HomeBlockchainInterviewInterview with David Schwartz, Chief Technology Officer at Ripple

Interview with David Schwartz, Chief Technology Officer at Ripple

The Cryptonomist interviewed David Schwartz, CTO at Ripple, on the occasion of the APEX conference held in Amsterdam in June a few weeks ago.

During your talk yesterday, you mentioned that improved user experience via interoperability is essential for mass adoption. So can you talk about some of the ways that Ripple is playing a key role in this?

One thing is the EVM sidechain interoperating with the XRP ledger, the main chain. So the XRP ledger is obviously the chain that Ripple’s been building on, developing, and we’ve been talking about the EVM sidechain, it’s the second chain. The logic there is that the XRPL chain is really good for sort of mainstream applications like if you want an automated market maker, there’s an automated market maker on the XRP ledger main chain. Do you want NFTs? There’s NFTs on the main chain.

The problem is they’re sort of fixed functions. They included the functionality that the community thought was the most important and the most valuable, but you have to draw a line somewhere. You can’t include every feature that a person might want. But if you absolutely needed it, it just doesn’t exist in the XRP Ledger ecosystem. So it’s a trade-off. 

We want people to be able to both have the great functionality aimed at those mainstream use cases for the XRP ledger has, but also if you have an niche use case that maybe only you and 15 other people care about we don’t want to tell you that we have no answer for you right, so you could live on the EVM side chain. And so we are working on bridges like the Axelar bridge that will be for the native cryptocurrency. So the native currency on the EVM sidechain will be XRP bridged by the Axelar bridge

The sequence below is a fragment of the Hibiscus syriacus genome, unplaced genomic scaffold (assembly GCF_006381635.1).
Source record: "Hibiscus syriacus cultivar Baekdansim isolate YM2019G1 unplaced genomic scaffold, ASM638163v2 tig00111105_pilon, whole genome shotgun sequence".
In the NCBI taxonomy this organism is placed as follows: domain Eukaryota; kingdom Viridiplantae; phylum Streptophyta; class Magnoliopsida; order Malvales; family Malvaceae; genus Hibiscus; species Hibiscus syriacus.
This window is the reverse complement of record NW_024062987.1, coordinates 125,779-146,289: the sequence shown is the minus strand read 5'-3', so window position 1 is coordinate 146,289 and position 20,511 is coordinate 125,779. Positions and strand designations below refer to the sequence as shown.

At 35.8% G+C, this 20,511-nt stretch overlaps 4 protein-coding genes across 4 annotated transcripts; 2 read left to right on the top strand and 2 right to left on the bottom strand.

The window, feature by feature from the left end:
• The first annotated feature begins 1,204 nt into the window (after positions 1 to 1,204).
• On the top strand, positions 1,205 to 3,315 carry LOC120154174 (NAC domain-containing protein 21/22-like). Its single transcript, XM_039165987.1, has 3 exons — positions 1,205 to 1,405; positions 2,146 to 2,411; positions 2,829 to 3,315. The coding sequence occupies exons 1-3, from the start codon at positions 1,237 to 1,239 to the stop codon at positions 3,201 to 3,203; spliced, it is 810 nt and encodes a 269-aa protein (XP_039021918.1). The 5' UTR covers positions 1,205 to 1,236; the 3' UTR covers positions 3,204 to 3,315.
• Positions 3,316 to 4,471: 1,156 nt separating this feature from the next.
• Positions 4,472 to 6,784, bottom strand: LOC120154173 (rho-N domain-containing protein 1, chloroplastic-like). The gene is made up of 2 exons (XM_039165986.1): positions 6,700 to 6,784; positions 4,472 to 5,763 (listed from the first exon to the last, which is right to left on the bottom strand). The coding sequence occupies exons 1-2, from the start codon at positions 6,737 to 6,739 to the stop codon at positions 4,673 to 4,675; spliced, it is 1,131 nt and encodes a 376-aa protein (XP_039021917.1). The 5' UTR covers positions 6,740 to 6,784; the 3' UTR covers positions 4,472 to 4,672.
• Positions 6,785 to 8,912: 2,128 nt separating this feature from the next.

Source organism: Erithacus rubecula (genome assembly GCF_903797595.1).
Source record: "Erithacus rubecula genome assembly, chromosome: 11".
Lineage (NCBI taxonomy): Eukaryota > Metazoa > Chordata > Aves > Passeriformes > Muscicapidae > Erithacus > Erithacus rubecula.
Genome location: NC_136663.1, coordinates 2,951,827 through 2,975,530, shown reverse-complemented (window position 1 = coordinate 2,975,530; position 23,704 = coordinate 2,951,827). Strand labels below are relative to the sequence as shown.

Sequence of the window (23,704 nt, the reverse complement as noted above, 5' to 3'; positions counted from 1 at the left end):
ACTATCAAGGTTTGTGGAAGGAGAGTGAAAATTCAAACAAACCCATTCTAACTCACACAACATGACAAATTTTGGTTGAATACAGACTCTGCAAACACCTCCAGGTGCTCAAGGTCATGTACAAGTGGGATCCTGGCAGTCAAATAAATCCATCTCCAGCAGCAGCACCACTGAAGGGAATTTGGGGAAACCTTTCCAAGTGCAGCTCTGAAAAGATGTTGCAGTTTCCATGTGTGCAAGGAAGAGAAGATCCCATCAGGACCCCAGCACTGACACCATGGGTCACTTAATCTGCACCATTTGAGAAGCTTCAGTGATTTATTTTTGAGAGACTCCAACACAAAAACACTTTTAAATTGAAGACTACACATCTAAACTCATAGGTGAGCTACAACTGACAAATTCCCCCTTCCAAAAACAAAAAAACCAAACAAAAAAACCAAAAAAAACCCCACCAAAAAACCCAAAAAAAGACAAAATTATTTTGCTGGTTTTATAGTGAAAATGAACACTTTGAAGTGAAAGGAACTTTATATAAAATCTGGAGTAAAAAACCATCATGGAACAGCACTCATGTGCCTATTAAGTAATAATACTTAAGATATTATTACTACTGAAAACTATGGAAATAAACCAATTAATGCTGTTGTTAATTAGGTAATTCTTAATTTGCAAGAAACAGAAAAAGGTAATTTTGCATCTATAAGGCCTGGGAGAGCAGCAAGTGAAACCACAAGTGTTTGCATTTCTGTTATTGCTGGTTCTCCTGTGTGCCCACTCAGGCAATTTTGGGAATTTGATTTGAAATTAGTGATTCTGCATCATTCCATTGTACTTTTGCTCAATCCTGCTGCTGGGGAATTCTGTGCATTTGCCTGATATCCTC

How is Ripple integrating CBDCs?

I think that we’ve seen that the market has shifted from focus on CBDCs, which were always going to be very slow moving, always going to rely very much on government actors, which are very, very slow to move. I joke that they’re more conservative than the Catholic Church, but it’s true, right? Like the Federal Reserve, the Central Bank, these are very slow-moving institutions, and they did show some inclination to move rapidly and some interest. So I think our perspective would be that it looks like institutional stablecoins that are licensed, that are regulated. You know, the EU has MiCA. 

There was a presentation during APEX by Messari. They were showing a chart for how these stablecoins have enabled these entire DeFi ecosystems. CBDC is maybe in the longer term, but right now, if you want to build these DeFi ecosystems, it looks like you need stablecoins.

In terms of security and decentralization, what measures has Ripple put in place to protect its network and users, and how does Ripple balance these aspects with efficiency?

We’ve put a lot of effort ourselves into what we call brand protection. For example there have been a lot of scams with people impersonating Brad Garlinghouse and impersonating me. We work really hard both to shut those scams down like on social media platforms where they occur. Also, we work to trace the funds when these scams do occur. They’re generally trying to steal cryptocurrencies. We help with work to try to track those cryptocurrencies down, freeze them at the sources where they are. That’s been a huge problem with this industry.

There’s also the security of the blockchains themselves, especially with interoperability. Blockchains don’t have, at their core design level, blockchains don’t really have a security problem because, like, you can’t steal Bitcoin from Bitcoin. There’s no place else you can take it.

And the team also works with auditors, like Bishop Fox, and others. It’s always tricky when the same people who wrote the code are trying to find the flaws in it, because sometimes you have assumptions. So when you build something, you know there are some blind spots in the design that turn into blind spots in the review, and unfortunately you can even sort of infect, one person can sort of infect the team, so the team can have blind spots. We definitely do third-party, particularly for things like security sensitive code.

Amelia Tomasicchio
Amelia Tomasicchiohttps://cryptonomist.ch
As expert in digital marketing, Amelia began working in the fintech sector in 2014 after writing her thesis on Bitcoin technology. Previously author for several international crypto-related magazines and CMO at Eidoo. She is now the co-founder and editor-in-chief of The Cryptonomist, and also PR manager for the Italian market at Bitget. She is also a marketing teacher at Digital Coach in Milan and she published a book about NFTs for the Italian publishing house Mondadori, while she is also helping artists and company to entering in the sector. As advisor, Amelia is also involved in metaverse-related project such as The Nemesis and OVER.